Then again, that is what the US Senate is for. It is the more deliberative legislative body to counter-balance the political vicissitudes of the US political mood. Love it or hate it, in James Madison's words "ambition must be made to counteract ambition."

    Personally, I do not believe that this was not the most pressing domestic issue for Obama to tackle. I would have liked to see Obama reform the SEC to clear out the good ole boys, bring the Federal Reserve under the Secretary of Treasury's oversight, and aggressively go after the sky high, ludicrous CEO pay in the private sector.

    Then again, Obama is a dreamer and dreamers dream of golden cows.

  • (Show?)

    Joe, There is a consortium of small colleges in Oregon that "banded together" to form a larger group to get some additional negotiating power and the actuarial benefits that come with a larger risk pool. Forming such a pool is terrifically complex and in order to do it they had to hire a firm that specializes in managing health plans for employers. Even so the colleges still needed to have their own h.r. people tasked with running interference with the insurers and / or the management company.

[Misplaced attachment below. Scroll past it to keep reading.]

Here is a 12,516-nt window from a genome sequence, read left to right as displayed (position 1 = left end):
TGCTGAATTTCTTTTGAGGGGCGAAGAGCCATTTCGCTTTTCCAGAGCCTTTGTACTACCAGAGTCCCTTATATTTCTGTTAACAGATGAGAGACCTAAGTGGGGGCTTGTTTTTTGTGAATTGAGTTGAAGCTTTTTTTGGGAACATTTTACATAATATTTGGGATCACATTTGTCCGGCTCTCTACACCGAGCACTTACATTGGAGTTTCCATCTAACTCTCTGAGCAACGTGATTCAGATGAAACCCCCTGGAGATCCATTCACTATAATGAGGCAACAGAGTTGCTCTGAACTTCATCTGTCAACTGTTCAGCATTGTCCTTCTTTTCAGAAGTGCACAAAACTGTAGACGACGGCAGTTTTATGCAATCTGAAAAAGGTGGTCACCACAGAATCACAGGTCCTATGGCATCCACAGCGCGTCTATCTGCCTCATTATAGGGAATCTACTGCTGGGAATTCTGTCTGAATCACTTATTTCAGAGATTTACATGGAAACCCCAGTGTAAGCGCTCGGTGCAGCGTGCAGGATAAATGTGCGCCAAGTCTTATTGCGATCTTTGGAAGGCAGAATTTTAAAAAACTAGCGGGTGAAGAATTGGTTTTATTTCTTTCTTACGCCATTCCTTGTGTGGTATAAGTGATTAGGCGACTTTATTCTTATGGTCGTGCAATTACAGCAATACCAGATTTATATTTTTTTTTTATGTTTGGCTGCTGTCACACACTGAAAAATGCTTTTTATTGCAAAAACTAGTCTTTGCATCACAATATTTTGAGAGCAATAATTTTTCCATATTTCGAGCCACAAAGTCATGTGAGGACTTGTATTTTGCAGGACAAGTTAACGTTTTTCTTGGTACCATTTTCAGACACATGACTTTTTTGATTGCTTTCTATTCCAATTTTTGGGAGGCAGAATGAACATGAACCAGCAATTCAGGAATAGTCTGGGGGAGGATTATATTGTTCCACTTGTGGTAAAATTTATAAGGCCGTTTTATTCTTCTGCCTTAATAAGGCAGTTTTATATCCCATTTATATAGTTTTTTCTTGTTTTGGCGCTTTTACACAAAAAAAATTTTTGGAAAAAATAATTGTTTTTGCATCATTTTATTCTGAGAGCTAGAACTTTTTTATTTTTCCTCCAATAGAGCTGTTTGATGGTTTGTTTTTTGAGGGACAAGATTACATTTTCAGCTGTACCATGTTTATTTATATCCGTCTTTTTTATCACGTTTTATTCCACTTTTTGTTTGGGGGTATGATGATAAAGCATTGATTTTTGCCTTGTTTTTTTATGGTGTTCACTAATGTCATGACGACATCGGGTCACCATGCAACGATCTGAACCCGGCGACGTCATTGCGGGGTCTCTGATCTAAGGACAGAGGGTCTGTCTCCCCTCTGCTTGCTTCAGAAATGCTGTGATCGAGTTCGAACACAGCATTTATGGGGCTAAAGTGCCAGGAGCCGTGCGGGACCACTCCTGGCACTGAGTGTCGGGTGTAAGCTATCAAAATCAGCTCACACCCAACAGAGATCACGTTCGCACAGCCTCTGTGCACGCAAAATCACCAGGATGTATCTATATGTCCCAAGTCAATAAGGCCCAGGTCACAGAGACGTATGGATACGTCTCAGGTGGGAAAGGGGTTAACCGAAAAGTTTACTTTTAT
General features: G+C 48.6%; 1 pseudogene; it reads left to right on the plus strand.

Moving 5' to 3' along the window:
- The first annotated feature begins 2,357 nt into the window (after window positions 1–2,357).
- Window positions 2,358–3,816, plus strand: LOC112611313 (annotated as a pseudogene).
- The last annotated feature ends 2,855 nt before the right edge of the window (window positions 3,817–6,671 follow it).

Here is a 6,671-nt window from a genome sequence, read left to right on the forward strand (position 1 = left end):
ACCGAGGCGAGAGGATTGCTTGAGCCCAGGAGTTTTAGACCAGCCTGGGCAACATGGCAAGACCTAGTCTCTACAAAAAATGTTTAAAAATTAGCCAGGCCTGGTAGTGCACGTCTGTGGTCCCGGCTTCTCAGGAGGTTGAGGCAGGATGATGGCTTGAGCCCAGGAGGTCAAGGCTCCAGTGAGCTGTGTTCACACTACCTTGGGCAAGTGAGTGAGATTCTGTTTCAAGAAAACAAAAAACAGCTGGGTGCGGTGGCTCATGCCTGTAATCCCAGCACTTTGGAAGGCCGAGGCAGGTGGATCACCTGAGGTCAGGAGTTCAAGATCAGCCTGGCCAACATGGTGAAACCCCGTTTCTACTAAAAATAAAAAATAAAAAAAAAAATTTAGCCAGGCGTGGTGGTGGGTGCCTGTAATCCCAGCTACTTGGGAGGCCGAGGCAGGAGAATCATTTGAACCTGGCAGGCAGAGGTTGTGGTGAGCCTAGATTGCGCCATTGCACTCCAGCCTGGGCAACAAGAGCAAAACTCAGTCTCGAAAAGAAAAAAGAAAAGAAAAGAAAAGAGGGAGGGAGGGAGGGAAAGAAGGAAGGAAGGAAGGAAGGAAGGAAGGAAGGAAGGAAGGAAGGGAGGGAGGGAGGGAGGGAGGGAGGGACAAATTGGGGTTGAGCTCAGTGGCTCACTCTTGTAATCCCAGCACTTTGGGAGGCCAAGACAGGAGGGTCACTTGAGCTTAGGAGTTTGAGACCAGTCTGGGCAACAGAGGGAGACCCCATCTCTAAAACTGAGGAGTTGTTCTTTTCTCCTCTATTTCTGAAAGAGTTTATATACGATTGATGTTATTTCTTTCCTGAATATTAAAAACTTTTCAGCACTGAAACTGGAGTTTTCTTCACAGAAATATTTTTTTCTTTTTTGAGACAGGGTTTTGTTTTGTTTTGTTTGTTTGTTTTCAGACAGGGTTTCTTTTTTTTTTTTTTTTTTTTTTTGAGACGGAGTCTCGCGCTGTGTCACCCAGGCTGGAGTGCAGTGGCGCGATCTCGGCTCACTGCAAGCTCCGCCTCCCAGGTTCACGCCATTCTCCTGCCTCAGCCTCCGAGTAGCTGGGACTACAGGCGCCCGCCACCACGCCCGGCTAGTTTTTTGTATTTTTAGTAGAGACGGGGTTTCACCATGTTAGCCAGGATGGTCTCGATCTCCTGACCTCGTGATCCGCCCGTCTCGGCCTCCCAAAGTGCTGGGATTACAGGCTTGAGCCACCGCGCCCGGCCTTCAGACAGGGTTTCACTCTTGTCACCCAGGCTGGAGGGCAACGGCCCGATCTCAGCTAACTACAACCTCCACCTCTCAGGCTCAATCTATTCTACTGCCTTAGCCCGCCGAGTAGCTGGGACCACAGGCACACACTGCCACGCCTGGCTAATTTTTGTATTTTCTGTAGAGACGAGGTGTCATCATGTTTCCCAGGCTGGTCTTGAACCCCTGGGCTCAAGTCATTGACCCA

So, first thing, in practice, is that your idea would require a) insurance companies willing to sell insurance to "banded together" individuals such as you describe, and b) companies with the expertise in dealing with the massively inefficient private bureaucracies in insurance, hospitals and other providers such as group practices who would be willing to do the negotiating (actually probably also facilitate the individuals in finding one another to "band together.")

    So, let's assume that some people with such expertise think they can make money that way because the savings the individuals would realize would be greater than the new costs they'd have to pay to form the group, negotiate and have the plan administered. And let's assume they're right and various individuals see that they'd save a bit that way.